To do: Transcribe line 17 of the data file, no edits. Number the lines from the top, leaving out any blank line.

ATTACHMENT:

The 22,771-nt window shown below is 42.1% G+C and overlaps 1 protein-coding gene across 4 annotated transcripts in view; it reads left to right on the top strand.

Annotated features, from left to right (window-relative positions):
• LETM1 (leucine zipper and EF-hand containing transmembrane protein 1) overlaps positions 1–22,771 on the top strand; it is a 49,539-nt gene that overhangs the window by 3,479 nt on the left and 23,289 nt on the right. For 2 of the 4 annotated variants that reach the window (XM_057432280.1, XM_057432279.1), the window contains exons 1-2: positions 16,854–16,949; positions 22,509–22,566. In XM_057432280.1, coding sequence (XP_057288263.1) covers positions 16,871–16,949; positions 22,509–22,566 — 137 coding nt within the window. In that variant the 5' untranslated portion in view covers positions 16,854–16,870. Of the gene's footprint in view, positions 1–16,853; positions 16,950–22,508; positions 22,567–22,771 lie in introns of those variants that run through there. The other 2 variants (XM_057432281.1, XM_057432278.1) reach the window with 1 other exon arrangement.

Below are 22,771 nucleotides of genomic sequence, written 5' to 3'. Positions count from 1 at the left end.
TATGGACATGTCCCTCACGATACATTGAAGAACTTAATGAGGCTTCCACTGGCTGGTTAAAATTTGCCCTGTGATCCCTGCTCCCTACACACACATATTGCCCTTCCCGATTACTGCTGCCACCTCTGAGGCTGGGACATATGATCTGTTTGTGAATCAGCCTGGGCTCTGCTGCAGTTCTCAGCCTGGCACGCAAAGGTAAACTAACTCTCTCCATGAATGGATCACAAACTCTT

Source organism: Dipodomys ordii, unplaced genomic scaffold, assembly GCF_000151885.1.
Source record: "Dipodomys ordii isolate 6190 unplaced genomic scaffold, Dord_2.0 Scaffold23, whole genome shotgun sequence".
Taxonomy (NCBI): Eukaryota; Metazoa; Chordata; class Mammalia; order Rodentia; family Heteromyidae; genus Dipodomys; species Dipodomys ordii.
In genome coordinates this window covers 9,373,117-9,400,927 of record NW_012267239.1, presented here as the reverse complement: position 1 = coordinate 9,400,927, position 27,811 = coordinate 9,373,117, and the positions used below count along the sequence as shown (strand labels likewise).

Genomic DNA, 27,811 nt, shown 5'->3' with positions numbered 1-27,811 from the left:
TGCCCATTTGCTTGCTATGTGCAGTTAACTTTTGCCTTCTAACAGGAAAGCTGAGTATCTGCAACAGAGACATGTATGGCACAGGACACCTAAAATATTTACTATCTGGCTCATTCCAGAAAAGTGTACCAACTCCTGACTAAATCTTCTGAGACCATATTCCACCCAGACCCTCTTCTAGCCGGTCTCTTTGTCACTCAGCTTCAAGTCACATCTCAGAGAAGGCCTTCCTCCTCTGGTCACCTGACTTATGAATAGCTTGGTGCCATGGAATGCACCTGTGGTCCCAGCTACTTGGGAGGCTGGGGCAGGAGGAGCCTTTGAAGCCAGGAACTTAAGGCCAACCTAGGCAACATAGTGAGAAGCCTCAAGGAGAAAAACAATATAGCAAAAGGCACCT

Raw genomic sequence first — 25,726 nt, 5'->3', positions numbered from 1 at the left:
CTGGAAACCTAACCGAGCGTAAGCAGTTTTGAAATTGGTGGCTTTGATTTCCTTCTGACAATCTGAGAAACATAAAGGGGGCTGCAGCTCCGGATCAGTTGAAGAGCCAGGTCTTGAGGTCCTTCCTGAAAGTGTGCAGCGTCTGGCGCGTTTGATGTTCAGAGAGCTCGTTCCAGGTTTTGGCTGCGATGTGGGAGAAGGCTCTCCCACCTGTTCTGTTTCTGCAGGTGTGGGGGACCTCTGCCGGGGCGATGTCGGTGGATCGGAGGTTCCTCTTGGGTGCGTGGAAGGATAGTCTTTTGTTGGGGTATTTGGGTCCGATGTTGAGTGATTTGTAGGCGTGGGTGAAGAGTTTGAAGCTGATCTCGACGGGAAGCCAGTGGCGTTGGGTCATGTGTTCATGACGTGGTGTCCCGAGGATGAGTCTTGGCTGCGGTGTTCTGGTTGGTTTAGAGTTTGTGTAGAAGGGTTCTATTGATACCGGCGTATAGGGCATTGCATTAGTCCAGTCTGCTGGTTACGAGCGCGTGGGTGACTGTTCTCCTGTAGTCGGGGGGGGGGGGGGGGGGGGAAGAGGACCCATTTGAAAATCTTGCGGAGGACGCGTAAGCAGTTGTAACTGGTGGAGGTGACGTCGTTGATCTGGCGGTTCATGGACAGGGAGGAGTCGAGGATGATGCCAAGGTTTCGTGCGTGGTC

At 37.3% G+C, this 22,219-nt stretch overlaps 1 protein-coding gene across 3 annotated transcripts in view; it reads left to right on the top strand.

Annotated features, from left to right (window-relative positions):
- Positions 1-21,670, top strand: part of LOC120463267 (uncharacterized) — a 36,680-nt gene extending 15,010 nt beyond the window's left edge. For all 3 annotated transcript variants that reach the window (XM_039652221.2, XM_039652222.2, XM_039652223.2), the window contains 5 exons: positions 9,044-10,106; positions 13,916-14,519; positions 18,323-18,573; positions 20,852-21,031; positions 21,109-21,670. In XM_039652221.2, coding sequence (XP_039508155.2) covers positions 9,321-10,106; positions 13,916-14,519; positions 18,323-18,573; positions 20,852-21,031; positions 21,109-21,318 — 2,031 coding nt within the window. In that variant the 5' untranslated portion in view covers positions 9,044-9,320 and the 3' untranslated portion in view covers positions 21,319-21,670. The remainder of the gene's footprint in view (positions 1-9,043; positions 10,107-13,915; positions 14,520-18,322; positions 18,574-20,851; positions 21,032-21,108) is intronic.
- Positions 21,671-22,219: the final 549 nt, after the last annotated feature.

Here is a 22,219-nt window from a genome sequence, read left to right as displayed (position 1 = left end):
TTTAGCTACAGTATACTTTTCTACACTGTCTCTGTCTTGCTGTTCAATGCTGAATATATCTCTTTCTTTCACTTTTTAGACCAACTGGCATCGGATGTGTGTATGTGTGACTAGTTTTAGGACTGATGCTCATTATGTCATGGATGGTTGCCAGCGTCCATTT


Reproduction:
- Positions 21,671-22,219: the final 549 nt, after the last annotated feature.